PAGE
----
Welcome to Furi, a game designed to be one long boss battle. What you can expect is a challenging duel to take place between you and a number of guardians that are hell bent on keeping you from escaping. The combat is fast paced, intuitive, extremely hectic, and challenging. In between each battle there are tranquil moments where your fury headed companion will enlighten you on what is going on and give you insight on your next opponent. The Stranger carries an electric sword and pistol that can be used interchangeably. The gameplay is displayed from a bird’s eye view for the most part, with a mix of close quarters third person action that occur during key points of every boss battle. The controls are simple, with ability to slash, dash, shoot, charge attack, and parry. However, pulling off these actions properly during combat situations is another story entirely, as the gameplay is fast and fierce and requires you to have the reflexes to match the fury.
The simplistic approach to the combat works very well in Furi. How deep the gameplay goes is determined by your skill set and how well you develop it. Do not come into this game expecting to button mash your way through. Trust me, it is not that type of party and if you try, you will die. The mechanics are designed in a way that it leaves you alone to develop your skills and to figure out how to overcome insurmountable odds without any handicaps. This is a refreshing approach to combat and provides a rewarding experience for gamers who are truly looking for a challenge. It is all about learning from your mistakes, and doing whatever it takes to turn your inferiority into superiority.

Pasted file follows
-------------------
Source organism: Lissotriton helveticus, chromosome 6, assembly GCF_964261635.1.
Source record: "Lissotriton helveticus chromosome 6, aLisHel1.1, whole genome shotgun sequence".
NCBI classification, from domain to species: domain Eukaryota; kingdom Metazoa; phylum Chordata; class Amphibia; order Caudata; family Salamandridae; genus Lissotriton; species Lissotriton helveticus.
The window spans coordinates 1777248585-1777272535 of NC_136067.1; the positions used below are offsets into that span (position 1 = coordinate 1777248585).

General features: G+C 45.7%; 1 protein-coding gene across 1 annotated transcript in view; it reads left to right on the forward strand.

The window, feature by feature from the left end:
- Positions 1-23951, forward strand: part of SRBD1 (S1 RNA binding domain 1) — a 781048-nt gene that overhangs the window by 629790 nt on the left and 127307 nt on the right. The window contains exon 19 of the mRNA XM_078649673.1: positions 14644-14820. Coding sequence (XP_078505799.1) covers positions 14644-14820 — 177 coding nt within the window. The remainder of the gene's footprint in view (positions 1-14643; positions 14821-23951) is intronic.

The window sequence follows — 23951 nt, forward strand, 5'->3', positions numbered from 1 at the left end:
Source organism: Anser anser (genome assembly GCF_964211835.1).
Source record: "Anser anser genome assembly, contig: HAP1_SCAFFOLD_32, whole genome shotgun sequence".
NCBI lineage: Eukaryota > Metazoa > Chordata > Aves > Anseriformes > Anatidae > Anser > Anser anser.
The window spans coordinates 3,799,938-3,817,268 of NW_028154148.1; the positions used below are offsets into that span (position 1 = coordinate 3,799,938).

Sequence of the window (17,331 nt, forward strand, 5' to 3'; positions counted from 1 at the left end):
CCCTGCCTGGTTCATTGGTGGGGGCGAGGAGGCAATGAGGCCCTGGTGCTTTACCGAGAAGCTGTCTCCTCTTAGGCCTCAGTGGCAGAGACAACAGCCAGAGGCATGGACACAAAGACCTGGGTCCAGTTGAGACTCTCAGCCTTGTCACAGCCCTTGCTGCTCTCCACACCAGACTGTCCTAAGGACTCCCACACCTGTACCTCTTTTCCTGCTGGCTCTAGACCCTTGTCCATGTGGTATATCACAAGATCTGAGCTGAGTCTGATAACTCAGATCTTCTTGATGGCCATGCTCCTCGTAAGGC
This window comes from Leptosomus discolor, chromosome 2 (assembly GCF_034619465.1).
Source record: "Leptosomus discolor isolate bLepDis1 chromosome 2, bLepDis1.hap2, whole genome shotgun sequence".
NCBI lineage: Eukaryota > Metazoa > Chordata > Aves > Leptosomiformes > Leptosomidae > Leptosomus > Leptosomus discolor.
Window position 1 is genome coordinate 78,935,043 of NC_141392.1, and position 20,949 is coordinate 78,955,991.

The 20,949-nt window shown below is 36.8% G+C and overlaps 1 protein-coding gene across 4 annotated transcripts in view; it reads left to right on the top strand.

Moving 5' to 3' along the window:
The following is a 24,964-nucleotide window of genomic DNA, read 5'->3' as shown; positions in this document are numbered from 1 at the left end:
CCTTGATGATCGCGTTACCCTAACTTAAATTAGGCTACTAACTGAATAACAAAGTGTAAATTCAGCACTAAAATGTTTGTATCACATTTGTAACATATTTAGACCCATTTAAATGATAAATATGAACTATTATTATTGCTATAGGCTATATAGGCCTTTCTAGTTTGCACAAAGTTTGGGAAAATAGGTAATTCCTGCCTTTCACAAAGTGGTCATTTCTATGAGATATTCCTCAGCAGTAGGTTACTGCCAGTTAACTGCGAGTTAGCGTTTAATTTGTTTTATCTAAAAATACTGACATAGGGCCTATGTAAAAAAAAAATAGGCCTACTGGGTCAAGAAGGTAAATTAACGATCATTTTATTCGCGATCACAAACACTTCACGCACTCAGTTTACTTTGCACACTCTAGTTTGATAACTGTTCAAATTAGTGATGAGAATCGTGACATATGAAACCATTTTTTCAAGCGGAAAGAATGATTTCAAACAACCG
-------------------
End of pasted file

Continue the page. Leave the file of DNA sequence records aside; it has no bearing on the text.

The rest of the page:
The design of each boss battle is almost scientific and systematic with a touch of Japanese mysticism. Each battle has you starting with 10 bars of health and 3 life bars shown underneath your health. The boss will start with a full health bar with often times having more life bars than you, go figure. The premise is that you must complete a number of phases within the battle and every time you topple the boss it loses a life bar and vice versa. This back and forth goes on until you or the boss have lost all life bars. There is no mercy here, if you lose all your life bars, you start from the beginning of the battle. This may seem a bit harsh, but it fits the hardcore nature of the game very well and it causes you to take every action you make with a great deal of caution. The experience of each battle will teach you and prepare you for the next, as if you are being trained for greater. This is a very interesting approach and it is most welcome.